There is a commanding, panoramic view from the hilltop of the burial grounds in Williamsport, known as River View Cemetery. From there, you can see that someone carefully considered this town's planning and layout. Perhaps Otho Holland Williams liked the symmetry and almost perfect directional placement of the early Baltimore City streets where he lived. As a result, except for Commerce Street, all of Williamsport's streets align perfectly with cardinal points north to south and east to west. 
Initially commencing at the town market house, Commerce Street extends southeast at about a 45-degree angle, fronting the entire length of the graveyard. It is the only street in Williamsport designed around a land feature. This large graveyard is one of the town's most prominent landmarks, yet it was intentionally placed outside the original town's limits. It was an essential part of the town, but separate.
The founders of other local 18th-century towns, such as Funkstown and Sharpsburg, reserved several town lots for graveyards. When Otho Holland Williams created his town, a burial ground already existed on a steeply sloped hillside, on land where his parents had lived, died, and were buried. Several years later, when Williams offered his town to President Washington as a potential site for our nation's capital, his only stipulation was to preserve the one-acre parcel where his parents were buried. This cemetery is testimony to the character and generosity of General Otho Holland Williams. He could have secured a small private graveyard on the hilltop for only his family; instead, he transformed valuable real estate, at no charge, into a public burying ground for the citizens of his town.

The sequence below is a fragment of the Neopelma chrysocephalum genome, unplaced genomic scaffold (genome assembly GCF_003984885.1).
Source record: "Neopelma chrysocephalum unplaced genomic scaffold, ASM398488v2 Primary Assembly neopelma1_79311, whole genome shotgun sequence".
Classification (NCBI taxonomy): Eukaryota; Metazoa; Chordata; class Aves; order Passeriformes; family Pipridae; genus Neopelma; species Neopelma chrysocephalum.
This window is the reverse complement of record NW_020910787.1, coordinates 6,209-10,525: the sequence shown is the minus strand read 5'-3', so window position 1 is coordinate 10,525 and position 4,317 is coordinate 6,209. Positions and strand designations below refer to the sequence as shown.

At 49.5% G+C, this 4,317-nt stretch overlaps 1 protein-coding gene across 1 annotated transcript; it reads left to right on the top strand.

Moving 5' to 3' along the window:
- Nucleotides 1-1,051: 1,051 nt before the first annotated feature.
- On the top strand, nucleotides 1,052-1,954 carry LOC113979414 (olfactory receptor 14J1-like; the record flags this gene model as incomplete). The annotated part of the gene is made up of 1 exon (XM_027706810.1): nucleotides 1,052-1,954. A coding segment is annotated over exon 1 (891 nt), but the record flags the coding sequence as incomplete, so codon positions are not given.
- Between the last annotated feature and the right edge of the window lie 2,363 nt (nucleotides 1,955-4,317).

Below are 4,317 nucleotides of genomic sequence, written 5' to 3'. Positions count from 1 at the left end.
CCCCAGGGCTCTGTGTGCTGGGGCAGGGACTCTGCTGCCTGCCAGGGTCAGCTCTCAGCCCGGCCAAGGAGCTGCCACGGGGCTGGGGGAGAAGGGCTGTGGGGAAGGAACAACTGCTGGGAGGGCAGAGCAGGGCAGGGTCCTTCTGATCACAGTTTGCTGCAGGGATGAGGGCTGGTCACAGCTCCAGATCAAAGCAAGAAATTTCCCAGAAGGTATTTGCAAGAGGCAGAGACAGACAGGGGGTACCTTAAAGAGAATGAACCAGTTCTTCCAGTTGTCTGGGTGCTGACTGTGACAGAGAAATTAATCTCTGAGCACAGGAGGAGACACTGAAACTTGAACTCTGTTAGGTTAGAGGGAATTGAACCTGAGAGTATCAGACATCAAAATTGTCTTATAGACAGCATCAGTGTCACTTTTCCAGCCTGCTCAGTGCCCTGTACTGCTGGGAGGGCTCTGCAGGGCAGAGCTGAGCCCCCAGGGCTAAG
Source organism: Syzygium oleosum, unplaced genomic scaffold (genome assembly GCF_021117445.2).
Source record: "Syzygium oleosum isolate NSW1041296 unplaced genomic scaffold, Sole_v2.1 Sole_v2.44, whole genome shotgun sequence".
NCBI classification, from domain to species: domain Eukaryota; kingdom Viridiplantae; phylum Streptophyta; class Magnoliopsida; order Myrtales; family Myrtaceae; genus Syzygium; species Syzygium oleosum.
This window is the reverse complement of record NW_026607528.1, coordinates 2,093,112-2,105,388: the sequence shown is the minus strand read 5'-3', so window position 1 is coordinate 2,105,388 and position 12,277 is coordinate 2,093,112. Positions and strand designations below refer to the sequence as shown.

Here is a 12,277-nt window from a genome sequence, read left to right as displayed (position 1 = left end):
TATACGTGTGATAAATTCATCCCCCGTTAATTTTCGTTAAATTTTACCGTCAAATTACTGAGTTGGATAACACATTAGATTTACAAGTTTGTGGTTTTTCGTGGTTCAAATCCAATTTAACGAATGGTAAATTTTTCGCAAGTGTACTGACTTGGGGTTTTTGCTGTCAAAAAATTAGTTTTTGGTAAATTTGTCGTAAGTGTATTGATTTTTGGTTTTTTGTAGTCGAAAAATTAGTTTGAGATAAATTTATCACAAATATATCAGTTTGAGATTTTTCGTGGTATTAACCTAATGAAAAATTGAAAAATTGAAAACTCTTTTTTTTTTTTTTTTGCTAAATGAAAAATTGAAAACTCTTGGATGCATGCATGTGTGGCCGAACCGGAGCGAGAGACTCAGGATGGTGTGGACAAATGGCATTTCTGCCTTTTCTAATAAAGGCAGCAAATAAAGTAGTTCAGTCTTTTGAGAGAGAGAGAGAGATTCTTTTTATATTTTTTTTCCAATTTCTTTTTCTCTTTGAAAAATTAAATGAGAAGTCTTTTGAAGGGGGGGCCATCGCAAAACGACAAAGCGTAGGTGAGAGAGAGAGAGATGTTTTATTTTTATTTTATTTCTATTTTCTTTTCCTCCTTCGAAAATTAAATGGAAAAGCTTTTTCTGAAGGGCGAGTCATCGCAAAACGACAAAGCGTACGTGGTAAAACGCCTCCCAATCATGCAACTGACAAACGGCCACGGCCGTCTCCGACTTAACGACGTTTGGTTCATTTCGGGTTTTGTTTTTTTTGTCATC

The average life expectancy for an adult in the mid-18th century was 30-40 years, with more than 10% of infants dying within the first year. Old age was a rarity, death commonplace. Colonists lived each day preparing for death and judgment and educated their children to do the same. The graveyard was part of day-to-day life, never out of sight or far from mind. 
Early public burial grounds were located outside the town for several reasons. The first was the sheer necessity of sanitation. Graves were very shallow compared to the modern "six feet under." An early grave often contained several layers of family members. There also was the belief that the body had no significance after death as the soul had departed. Therefore the grounds need not be sacred. The public graveyard was usually fenced off for grazing small livestock, keeping it tidy naturally in an age before lawnmowers. In rural England, small livestock is still keeping early graveyards clean.